“I spent $17,000 in two years on bikes at one shop in Jupiter,” he said. “It just doesn’t make sense. We can put a warehouse anywhere. Why would you take this track away?”

Warehouse plan on site of Palm Beach International Raceway on the Beeline Highway west of Seminole Pratt Whitney Road.

Speakers scoffed at Portman’s statement that the warehouses would bring 1,500 new permanent jobs paying an average of $54,000 a year. 

“This track is worth more to the county than the warehouses,” said Joe Castello of Pembroke Pines. “Warehouse? It’s a lifeless shelter for products. This track? It’s an unpolished diamond that has been left to rot, treated as a real estate investment.”

Castello also read a letter supporting the track from paralyzed drag-racing legend Darrell Gwynn, who is expected to appear with another racing legend, “Big Daddy” Don Garlits at the track’s last scheduled day, April 23. 

The track’s owner, IRG Sports and Entertainment, signed a contract in August to sell the site to Portman for an undisclosed price. After news came out that a second bidder wanted to keep the track intact, IRG filed a memo in public records saying the contract barred it from talking to any other bidders.

IRG also is selling or has sold its other three tracks in Maryland, Tennessee and Illinois.

A representative of the company addressed commissioners briefly to assure them that IRG intends to sell to Portman. Typically, contracts to buy land don’t become final until government approvals are in hand. 

A representative of the Palm Beach North Chamber of Commerce,   Kathleen Dempsey, said the group supported the project but when called back up by a commissioner to see if the chamber had studied the economic benefits that would be lost, said they had no such study and had not met with the opposition.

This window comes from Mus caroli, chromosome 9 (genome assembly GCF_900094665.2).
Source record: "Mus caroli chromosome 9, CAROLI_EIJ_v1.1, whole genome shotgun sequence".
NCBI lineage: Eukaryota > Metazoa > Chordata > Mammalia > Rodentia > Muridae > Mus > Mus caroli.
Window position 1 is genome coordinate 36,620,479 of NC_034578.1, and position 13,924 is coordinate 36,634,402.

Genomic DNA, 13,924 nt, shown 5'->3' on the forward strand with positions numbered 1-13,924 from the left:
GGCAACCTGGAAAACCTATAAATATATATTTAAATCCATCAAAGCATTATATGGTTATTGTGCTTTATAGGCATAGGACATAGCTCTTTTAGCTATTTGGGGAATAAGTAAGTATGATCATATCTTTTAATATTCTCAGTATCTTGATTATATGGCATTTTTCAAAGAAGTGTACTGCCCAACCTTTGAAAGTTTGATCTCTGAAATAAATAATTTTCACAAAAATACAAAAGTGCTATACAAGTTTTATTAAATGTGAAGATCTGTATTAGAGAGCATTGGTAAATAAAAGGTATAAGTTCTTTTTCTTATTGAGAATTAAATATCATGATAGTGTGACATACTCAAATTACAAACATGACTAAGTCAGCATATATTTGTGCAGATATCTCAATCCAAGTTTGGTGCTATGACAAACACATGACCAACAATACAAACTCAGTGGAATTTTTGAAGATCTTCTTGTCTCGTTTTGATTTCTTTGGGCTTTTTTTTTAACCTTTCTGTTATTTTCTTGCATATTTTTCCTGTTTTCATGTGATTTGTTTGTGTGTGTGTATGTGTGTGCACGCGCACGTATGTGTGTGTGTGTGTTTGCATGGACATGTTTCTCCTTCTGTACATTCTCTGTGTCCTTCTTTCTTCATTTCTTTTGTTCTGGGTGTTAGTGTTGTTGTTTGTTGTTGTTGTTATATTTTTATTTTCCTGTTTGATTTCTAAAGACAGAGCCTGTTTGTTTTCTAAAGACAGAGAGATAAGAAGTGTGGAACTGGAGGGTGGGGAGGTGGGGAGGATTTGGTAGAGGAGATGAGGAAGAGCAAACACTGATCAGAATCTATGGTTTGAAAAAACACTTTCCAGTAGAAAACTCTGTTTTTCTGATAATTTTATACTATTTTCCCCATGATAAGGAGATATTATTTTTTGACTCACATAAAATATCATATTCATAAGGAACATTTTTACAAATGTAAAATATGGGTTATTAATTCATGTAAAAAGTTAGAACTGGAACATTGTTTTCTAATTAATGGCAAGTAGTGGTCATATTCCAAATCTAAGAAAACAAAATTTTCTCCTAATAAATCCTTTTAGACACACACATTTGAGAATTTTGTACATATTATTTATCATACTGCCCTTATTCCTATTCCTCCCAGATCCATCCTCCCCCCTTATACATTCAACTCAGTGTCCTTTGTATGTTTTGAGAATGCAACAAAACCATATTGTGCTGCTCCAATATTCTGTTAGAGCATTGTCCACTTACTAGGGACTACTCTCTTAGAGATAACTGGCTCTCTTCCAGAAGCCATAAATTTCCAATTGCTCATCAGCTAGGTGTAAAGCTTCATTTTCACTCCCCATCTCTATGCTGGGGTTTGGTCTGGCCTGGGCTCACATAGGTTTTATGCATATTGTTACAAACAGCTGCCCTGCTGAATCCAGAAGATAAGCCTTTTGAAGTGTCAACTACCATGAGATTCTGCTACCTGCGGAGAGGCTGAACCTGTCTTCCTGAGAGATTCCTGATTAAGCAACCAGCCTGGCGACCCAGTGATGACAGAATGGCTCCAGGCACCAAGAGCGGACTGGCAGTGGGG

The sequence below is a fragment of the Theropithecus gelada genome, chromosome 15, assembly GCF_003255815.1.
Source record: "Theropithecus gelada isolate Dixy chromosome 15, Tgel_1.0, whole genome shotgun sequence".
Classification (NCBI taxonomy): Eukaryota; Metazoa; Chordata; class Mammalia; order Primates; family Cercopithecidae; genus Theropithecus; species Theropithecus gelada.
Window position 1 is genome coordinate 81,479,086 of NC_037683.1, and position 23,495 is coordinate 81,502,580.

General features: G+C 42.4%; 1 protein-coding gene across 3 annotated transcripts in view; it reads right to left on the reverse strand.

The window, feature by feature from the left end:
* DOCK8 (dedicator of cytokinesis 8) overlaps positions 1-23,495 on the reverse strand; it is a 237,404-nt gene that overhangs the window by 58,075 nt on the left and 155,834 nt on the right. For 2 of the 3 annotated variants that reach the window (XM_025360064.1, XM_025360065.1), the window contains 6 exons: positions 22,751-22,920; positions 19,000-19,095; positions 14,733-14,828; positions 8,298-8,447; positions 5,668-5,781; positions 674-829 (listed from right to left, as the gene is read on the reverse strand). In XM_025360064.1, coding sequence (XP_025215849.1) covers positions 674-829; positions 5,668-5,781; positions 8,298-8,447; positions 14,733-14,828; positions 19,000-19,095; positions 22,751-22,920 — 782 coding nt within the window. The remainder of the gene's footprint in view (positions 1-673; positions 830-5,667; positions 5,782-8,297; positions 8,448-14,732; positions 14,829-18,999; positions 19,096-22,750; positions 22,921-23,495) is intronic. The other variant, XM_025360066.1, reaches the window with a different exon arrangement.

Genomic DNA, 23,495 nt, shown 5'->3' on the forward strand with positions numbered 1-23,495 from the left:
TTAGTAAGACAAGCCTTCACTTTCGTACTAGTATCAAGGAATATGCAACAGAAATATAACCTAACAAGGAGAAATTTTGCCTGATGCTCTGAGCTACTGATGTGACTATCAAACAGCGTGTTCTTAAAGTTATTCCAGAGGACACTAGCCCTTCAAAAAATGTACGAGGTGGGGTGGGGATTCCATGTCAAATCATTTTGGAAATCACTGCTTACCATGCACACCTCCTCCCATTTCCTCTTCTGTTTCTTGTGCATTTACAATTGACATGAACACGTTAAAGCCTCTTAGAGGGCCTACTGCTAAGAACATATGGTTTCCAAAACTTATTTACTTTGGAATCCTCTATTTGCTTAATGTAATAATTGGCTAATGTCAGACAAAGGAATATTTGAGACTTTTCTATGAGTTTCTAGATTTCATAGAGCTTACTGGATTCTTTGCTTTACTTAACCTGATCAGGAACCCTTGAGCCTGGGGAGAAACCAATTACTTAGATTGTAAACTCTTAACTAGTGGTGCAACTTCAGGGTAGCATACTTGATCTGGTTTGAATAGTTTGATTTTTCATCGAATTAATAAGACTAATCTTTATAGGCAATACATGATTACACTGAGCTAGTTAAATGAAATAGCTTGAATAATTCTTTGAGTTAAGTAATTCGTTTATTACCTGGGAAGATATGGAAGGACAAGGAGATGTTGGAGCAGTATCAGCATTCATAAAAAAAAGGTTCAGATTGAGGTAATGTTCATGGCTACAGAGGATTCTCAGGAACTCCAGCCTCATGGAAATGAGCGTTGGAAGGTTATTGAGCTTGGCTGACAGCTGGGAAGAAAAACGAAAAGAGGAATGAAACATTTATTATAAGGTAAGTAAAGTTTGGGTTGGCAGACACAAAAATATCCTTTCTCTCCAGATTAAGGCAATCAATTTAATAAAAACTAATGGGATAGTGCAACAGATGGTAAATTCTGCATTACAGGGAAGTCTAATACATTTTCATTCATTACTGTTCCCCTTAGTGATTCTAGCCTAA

As a majority of commissioners said they would reject the proposal, Portman attorney Cliff Hertz asked the panel to postpone the matter to give Portman time to do a more detailed traffic study.

Commissioners refused.

“All these people showed up here today. They did their job,” Beatty said. They shouldn’t be punished “because the applicant didn’t perform adequately.” 

Commissioner Marcelle Griffith Burke

The board’s chairwoman, Marcelle Griffith Burke, conceded that IRG has the right to sell its property. But, in voting against the project, she said “I can’t bypass the impact I think this is going to have on the community.” 

© 2022 Joel Engelhardt. All rights reserved.

Author: Joel Engelhardt

Joel Engelhardt is an award-winning newspaper reporter and editor based in Palm Beach Gardens. He spent more than 40 years in the newspaper business, including 28 years at The Palm Beach Post. As a reporter, he covered countywide growth, the 2000 election and the birth of Cityplace in West Palm Beach. As an editor, he oversaw probes into the opioid scourge, private prisons, police-involved shootings and more. For seven years, he worked on the paper’s editorial board. Joel left The Post in December 2020. He and his wife, Donna, have lived together in Palm Beach Gardens since 1992.

5 thoughts on “Panel taps brakes on Palm Beach racetrack-warehouse conversion”

  1. If the track closes, there are already plans for an underground street racing league. Should be fun, running from the cops, a few wild crashes, life-flight helicopter rides and no more pesky rules. Freedom!!